(Chuck Todd, MSNBC)

There's no dispute anymore. Sen. Barack Obama is the frontrunner for the Democratic presidential nomination and he's one win away from putting this race to bed. A victory in either Ohio or Texas will probably drive Sen. Hillary Clinton out of the race. Victories for Obama in both states will definitely end it. Obama's trajectory is really stunning right now. He's 10-0 since Super Tuesday, and remarkably, his smallest margin of victory came Tuesday night in Wisconsin. That's right, Obama's 17 point blowout of Clinton in the Badger State was his poorest showing since Super Tuesday. He's gone from a narrow pledged delegate lead (and overall delegate deficit) on Feb. 6 to a nearly insurmountable 150+ pledged delegate lead. When you factor in superdelegates, he's still ahead by 80. In fact, expect Obama's superdelegate deficit to Clinton to close very quickly over the next 13 days. Right now, he's trailing her by approximately 75 superdelegates. My guess is he'll pick up a net of 20 superdelegates before March 4. That's based on more than a hunch but I'll leave it at that.

(Howard Fineman, Newsweek)

By Wednesday morning it was clear that the campaign's leading strategists are turning toward Ohio and Texas with a united and combative front. Obama, they say, isn't prepared to be commander in chief. He is a dangerously unexamined speechmaker with no substantive accomplishments who is using right-wing tactics to go after Hillary's health-care plan. Oh, by the way, he is in cahoots with a sleazy, indicted slum lord (Antoin "Tony" Rezko, who is in jail pending a trial on fraud charges; Rezko has pleaded not guilty). The Clintonites will play an attack-and-wait game, hoping that Obama somehow collapses.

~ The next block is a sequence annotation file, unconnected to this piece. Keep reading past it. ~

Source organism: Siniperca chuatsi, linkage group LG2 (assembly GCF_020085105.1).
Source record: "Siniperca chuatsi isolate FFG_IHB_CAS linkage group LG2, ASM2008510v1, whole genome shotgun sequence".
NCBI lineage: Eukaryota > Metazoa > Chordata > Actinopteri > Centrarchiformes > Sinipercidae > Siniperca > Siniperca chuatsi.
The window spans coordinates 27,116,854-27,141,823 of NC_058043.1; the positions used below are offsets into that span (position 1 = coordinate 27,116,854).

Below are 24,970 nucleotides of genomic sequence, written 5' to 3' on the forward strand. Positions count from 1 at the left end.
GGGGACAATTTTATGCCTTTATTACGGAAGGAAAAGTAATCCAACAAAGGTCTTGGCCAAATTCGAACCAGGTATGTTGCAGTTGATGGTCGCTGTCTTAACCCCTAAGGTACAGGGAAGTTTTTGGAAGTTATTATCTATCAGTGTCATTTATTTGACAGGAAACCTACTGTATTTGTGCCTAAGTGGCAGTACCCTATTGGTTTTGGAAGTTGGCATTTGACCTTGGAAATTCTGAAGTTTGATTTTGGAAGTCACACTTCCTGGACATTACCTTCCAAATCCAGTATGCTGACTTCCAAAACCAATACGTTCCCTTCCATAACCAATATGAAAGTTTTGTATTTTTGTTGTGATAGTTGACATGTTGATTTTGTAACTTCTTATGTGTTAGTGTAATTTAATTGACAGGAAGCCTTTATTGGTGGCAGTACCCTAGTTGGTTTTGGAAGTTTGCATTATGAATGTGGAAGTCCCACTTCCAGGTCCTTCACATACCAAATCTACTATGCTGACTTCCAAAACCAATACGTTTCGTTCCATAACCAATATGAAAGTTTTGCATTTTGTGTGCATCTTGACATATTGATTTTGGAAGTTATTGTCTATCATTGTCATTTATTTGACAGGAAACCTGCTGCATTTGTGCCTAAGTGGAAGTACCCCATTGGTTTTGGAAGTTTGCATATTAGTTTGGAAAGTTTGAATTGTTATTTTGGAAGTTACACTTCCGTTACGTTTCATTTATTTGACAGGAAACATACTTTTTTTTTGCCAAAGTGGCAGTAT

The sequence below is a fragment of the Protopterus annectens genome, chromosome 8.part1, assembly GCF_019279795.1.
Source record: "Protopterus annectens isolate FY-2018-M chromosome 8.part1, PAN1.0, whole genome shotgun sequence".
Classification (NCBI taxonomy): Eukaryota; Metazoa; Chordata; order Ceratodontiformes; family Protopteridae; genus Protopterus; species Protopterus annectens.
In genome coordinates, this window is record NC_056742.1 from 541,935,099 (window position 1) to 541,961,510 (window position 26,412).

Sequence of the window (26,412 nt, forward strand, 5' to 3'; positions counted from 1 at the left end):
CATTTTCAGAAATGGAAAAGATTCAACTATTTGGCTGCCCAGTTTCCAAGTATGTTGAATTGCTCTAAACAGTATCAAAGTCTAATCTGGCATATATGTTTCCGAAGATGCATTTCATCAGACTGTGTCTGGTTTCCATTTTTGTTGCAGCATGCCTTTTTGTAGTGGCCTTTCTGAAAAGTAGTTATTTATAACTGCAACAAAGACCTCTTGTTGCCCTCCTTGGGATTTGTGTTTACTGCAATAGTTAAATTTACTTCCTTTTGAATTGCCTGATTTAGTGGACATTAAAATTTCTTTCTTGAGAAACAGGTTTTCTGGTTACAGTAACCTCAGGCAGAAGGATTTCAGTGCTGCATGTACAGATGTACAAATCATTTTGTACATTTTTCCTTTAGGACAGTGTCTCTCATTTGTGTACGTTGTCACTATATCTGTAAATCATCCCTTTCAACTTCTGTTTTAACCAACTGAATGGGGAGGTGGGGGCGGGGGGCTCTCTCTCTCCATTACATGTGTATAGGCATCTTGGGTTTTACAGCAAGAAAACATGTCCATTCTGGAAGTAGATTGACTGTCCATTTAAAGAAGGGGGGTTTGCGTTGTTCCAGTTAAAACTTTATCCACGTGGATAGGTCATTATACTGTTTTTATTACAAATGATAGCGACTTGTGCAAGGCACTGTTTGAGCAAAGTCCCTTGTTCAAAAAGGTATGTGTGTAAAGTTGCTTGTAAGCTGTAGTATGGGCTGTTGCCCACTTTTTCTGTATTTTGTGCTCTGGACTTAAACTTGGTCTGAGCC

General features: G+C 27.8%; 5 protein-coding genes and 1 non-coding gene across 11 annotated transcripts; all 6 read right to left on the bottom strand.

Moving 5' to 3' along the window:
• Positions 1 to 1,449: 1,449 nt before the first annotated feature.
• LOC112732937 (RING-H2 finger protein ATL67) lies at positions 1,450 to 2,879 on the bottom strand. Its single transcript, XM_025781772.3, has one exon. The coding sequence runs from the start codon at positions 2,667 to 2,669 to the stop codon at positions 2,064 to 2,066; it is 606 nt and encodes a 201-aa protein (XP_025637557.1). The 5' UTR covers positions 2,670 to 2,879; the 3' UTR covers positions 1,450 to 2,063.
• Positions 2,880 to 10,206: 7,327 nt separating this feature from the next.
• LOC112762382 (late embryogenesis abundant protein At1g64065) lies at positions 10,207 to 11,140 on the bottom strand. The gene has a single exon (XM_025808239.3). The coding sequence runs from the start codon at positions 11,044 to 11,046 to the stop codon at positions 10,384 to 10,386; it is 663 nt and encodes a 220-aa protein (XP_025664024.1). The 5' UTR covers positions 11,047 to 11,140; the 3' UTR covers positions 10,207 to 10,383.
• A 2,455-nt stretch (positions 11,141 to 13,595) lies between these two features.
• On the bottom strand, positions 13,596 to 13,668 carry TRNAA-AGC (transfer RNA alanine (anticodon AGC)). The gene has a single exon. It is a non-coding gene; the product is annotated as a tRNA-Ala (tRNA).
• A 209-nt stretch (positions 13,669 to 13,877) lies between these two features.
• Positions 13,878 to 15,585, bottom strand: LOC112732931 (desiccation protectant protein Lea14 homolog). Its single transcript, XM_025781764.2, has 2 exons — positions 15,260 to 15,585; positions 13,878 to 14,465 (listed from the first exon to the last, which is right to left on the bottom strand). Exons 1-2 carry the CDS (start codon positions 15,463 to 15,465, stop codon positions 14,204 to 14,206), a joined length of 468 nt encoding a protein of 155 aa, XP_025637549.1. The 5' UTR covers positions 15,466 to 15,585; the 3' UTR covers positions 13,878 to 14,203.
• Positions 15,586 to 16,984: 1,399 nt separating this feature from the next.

MORE: As Crucial Test Looms, Clinton Hits Harder (Washington Post)

(Karl Rove, Wall Street Journal)

Until now, Mr. Obama has been making appeals to the center, saying, for example, that we are not red or blue states, but the United States. But in his Houston speech, he used the opportunity of 45 (long) minutes on national TV to advocate a distinctly non-centrist, even proudly left-wing, agenda. By doing so, he opened himself to new and damaging contrasts and lines of criticism. Mr. McCain can now question Mr. Obama's promise to change Washington by working across party lines. Mr. Obama hasn't worked across party lines since coming to town. Was he a member of the "Gang of 14" that tried to find common ground between the parties on judicial nominations? Was Mr. Obama part of the bipartisan leadership that tackled other thorny issues like energy, immigration or terrorist surveillance legislation? No. Mr. Obama has been one of the most dependably partisan votes in the Senate.

(Robin Abcarian, Los Angeles Times)

Unwittingly, Michelle Obama became the story again this week, telling an audience in Wisconsin on Monday that "for the first time in my adult lifetime, I am really proud of my country." ... While Clinton's husband, the former president, has been in hot water regularly for his verbal jabs at Illinois Sen. Barack Obama, Michelle Obama, whose tongue can be as barbed as Bill Clinton's, has received less scrutiny. With her husband's increasing success, that has changed. And with so much at stake, even minor gaffes are being blown into full-fledged campaign issues.